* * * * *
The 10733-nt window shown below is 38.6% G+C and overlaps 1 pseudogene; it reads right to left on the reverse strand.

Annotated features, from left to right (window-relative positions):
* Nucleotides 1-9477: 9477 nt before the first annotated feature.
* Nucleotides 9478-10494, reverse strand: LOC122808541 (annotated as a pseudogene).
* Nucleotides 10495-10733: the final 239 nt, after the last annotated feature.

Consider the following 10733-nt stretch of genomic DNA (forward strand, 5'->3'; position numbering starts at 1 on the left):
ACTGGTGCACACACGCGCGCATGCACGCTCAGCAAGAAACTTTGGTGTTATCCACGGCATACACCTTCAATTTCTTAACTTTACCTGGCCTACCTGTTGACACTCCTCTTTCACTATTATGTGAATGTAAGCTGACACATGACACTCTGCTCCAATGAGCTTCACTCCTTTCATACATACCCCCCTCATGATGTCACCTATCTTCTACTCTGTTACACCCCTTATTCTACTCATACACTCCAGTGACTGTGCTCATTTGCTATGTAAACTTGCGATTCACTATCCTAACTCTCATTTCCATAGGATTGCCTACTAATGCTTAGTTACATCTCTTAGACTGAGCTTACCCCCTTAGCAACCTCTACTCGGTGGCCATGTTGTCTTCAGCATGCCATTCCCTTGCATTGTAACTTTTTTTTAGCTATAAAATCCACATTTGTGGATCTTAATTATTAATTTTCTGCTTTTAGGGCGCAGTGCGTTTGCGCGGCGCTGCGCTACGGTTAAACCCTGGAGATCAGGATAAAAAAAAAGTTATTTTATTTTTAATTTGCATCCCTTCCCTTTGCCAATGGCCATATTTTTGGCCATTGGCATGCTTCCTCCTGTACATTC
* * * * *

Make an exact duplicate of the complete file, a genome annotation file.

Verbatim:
The 10733-nt window shown below is 38.6% G+C and overlaps 1 pseudogene; it reads right to left on the reverse strand.

Annotated features, from left to right (window-relative positions):
* Nucleotides 1-9477: 9477 nt before the first annotated feature.
* Nucleotides 9478-10494, reverse strand: LOC122808541 (annotated as a pseudogene).
* Nucleotides 10495-10733: the final 239 nt, after the last annotated feature.

Consider the following 10733-nt stretch of genomic DNA (forward strand, 5'->3'; position numbering starts at 1 on the left):
ACTGGTGCACACACGCGCGCATGCACGCTCAGCAAGAAACTTTGGTGTTATCCACGGCATACACCTTCAATTTCTTAACTTTACCTGGCCTACCTGTTGACACTCCTCTTTCACTATTATGTGAATGTAAGCTGACACATGACACTCTGCTCCAATGAGCTTCACTCCTTTCATACATACCCCCCTCATGATGTCACCTATCTTCTACTCTGTTACACCCCTTATTCTACTCATACACTCCAGTGACTGTGCTCATTTGCTATGTAAACTTGCGATTCACTATCCTAACTCTCATTTCCATAGGATTGCCTACTAATGCTTAGTTACATCTCTTAGACTGAGCTTACCCCCTTAGCAACCTCTACTCGGTGGCCATGTTGTCTTCAGCATGCCATTCCCTTGCATTGTAACTTTTTTTTAGCTATAAAATCCACATTTGTGGATCTTAATTATTAATTTTCTGCTTTTAGGGCGCAGTGCGTTTGCGCGGCGCTGCGCTACGGTTAAACCCTGGAGATCAGGATAAAAAAAAAGTTATTTTATTTTTAATTTGCATCCCTTCCCTTTGCCAATGGCCATATTTTTGGCCATTGGCATGCTTCCTCCTGTACATTC